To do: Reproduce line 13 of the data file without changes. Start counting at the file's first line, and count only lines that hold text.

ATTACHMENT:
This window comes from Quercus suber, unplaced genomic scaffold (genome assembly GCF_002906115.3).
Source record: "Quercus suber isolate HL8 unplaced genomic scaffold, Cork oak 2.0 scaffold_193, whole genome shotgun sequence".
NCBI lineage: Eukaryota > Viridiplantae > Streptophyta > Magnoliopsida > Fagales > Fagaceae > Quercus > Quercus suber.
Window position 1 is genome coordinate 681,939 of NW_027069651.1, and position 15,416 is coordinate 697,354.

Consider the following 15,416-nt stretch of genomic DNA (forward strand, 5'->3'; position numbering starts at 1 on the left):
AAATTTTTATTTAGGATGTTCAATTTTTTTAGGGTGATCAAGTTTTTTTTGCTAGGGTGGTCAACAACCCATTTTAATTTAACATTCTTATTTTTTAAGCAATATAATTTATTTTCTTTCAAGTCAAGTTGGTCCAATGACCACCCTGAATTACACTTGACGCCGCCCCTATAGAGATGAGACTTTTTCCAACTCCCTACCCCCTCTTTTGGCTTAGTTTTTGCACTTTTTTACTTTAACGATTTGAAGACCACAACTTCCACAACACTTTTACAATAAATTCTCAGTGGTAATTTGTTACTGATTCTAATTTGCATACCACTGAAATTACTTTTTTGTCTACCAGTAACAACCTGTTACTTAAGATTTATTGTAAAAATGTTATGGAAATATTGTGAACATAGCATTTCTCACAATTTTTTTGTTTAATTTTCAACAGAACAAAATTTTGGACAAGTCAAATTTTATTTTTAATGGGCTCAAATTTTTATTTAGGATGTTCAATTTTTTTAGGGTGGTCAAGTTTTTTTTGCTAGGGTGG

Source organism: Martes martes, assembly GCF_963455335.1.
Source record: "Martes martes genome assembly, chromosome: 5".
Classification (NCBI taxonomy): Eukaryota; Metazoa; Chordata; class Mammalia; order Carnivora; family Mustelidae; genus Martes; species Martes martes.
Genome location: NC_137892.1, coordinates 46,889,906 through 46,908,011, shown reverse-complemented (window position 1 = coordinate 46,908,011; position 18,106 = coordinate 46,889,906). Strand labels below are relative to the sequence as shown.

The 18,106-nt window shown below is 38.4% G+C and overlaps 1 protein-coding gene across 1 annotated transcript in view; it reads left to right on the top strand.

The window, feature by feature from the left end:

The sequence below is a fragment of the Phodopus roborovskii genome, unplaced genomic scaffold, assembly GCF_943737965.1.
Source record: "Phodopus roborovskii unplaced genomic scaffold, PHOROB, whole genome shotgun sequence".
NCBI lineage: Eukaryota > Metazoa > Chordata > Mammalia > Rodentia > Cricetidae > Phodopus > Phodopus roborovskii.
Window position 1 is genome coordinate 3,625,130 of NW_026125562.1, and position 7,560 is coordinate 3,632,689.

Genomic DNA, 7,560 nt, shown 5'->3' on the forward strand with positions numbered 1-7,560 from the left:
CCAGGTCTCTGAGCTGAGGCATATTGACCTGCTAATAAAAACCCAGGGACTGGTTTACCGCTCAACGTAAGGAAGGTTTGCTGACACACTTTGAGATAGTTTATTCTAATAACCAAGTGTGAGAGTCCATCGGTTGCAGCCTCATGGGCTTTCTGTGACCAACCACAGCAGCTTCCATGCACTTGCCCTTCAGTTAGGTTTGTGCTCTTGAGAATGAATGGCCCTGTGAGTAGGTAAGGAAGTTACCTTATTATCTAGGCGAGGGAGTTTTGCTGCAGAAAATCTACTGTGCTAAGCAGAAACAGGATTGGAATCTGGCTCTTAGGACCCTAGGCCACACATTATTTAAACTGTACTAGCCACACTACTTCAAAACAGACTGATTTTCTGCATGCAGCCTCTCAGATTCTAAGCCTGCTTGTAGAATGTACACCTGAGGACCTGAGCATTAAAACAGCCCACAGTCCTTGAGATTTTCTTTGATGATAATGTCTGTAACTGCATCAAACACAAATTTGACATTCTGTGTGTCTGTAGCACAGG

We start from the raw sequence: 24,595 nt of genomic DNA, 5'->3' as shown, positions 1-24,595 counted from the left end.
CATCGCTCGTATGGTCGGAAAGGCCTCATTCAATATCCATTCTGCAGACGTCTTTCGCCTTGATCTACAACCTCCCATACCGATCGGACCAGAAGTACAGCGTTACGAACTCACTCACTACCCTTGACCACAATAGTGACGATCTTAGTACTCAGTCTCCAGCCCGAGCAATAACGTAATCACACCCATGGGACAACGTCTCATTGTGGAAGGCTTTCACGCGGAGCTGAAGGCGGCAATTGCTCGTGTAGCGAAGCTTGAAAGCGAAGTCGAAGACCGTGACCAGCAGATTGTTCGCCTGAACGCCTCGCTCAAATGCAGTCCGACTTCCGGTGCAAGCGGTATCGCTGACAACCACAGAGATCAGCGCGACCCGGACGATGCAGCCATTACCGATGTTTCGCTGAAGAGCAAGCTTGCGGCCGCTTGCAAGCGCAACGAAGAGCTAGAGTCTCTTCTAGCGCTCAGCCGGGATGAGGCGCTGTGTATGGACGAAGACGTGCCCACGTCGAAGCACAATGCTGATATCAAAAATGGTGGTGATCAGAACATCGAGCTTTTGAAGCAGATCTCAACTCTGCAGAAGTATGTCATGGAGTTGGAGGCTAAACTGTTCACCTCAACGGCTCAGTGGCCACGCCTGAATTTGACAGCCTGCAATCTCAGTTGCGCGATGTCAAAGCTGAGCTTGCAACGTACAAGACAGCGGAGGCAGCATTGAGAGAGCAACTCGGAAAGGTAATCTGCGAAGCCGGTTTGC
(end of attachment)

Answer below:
The sequence below is a fragment of the Phodopus roborovskii genome, unplaced genomic scaffold, assembly GCF_943737965.1.